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D.C. Circuit's Judge Kavanaugh Defends NSA Data Collection

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By Casey C. Sullivan, Esq. on November 25, 2015 5:59 AM

District Judge Richard Leon has twice ordered the NSA to halt its massive, once-secret collection of telephone metadata. Twice his rulings have been overturned by the D.C. Circuit. Now, in the most recent blow to NSA lawsuits, the D.C. Circuit has refused to rehear a challenge en banc.

The D.C. Circuit's rulings have largely been procedural -- touching on standing or the appropriateness of a preliminary injunction, for example. The most recent denial was just a sentence long. But, D.C. Judge Brett M. Kavanaugh wasn't content with just a denial. He took the opportunity to expound on the NSA's metadata collection all together. The gist: the massive surveillance doesn't bother him at all.

No Fourth Amendment Problem Here

The lawsuit arose after conservative lawyer Larry Klayman sued over the NSA program, alleging that the data collection was an unconstitutional search in violation of the Fourth Amendment. The D.C. district court agreed, with Judge Leon writing:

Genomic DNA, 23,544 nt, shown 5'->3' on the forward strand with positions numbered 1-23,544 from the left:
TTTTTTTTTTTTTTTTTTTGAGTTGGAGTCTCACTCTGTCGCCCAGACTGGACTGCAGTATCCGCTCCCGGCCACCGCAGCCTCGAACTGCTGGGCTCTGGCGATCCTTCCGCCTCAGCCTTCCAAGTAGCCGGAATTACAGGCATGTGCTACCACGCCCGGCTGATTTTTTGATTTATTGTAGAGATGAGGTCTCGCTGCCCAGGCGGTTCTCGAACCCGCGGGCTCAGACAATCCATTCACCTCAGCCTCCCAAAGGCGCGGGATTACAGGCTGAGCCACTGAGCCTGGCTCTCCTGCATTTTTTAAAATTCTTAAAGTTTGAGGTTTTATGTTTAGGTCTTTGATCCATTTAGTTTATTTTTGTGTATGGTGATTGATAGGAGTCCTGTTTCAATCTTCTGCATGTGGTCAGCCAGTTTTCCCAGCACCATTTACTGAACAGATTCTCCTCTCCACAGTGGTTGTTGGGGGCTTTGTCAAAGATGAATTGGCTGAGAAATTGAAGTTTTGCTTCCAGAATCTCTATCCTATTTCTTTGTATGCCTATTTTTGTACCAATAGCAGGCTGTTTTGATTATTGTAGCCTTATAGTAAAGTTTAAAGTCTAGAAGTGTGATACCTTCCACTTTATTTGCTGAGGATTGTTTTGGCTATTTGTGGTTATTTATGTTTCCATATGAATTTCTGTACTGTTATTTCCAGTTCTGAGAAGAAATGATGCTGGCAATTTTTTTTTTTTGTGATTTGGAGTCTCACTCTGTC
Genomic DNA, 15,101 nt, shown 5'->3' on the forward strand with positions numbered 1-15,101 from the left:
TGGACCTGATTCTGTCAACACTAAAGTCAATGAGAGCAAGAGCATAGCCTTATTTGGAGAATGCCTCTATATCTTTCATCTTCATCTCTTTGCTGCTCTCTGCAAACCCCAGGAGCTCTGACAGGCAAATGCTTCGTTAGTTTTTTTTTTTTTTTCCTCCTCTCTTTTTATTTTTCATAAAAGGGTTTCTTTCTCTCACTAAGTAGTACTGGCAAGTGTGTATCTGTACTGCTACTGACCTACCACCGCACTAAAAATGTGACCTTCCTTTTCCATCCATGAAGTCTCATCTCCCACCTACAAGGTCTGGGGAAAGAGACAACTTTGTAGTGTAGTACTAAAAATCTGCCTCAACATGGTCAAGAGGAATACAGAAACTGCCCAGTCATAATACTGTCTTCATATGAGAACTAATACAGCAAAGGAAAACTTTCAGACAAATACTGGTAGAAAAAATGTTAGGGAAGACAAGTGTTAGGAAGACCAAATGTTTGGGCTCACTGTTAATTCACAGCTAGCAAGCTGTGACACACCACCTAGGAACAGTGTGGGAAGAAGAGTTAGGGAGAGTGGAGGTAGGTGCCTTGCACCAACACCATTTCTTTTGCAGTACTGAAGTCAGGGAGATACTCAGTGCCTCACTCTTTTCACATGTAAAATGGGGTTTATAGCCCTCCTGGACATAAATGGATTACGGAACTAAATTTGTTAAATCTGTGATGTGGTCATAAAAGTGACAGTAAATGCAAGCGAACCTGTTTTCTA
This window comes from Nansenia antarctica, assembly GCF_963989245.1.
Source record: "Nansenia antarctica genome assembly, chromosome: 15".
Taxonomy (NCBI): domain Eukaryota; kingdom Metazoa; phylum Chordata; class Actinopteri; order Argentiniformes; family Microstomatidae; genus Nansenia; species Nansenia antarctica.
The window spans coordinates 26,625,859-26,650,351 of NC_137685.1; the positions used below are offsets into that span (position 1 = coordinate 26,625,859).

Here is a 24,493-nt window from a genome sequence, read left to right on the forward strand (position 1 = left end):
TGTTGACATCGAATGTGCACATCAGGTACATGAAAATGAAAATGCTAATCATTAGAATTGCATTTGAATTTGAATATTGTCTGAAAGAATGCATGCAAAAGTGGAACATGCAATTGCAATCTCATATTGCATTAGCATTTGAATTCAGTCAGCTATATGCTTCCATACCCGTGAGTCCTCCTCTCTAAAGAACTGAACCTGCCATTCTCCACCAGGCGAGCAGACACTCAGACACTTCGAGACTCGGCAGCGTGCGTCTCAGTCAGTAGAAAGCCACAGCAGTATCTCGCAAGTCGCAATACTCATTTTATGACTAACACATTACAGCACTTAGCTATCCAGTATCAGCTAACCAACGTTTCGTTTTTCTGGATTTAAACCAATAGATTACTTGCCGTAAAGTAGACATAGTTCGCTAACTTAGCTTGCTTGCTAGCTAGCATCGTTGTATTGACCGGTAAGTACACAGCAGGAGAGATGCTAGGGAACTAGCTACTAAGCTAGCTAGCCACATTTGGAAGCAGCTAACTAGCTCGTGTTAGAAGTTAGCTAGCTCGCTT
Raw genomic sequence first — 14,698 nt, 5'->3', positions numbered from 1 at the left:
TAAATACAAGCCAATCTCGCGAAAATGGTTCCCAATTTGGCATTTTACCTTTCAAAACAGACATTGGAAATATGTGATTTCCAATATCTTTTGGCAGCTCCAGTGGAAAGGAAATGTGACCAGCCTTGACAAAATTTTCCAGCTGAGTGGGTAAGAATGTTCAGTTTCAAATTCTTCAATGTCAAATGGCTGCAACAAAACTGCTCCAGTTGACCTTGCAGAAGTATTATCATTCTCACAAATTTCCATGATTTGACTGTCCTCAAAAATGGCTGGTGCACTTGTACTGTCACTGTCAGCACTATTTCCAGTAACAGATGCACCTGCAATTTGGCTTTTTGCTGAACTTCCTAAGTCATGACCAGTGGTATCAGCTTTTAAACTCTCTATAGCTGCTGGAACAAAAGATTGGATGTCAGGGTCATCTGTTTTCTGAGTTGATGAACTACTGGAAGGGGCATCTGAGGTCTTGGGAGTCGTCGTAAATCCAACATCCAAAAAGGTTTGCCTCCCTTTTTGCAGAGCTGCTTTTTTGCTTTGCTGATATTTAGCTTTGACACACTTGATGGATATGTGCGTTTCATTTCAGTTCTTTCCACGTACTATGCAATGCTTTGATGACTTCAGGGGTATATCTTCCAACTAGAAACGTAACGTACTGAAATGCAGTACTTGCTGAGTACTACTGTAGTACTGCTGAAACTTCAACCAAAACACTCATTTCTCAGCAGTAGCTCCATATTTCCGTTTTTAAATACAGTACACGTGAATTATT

I cannot imagine a more 'indiscriminate' and 'arbitrary' invasion than this systematic and high-tech collection and retention of personal data on virtually every single citizen for purposes of querying and analyzing it without prior judicial approval.

The Second Circuit, too, sided with similar arguments.

But Judge Kavanaugh wants you to know that they're wrong. In his concurrence, he claims that the bulk data collection doesn't itself constitute a search under Smith v. Maryland. That's the 1979 Supreme Court ruling holding that a pen register, which records all numbers called on a phone, was not a search given its "limited capabilities."

If It's a Search, It's a Permissible One

But even if, somehow, the NSA's surveillance counted as a search, it's a perfectly allowable one, according to Judge Kavanaugh. As he explains:

Even if the bulk collection of telephony metadata constitutes a search, the Fourth Amendment does not bar all searches and seizures. It bars only unreasonable searches and seizures. And the Government's metadata collection program readily qualifies as reasonable under the Supreme Court's case law. The Fourth Amendment allows governmental searches and seizures without individualized suspicion when the Government demonstrates a sufficient "special need" -- that is, a need beyond the normal need for law enforcement -- that outweighs the intrusion on individual liberty.

What special need justifies the NSA's program? 9/11. Judge Kavanaugh cites the 9/11 Commission Report as evidence that the NSA's program "serves a critically important special need -- preventing terrorist attacks on the United States." That need "outweighs the impact on privacy," he claims.

So a word to the wise: if you're challenging government snooping before the D.C. Circuit anytime soon, try to make sure Judge Kavanaugh isn't on your panel.

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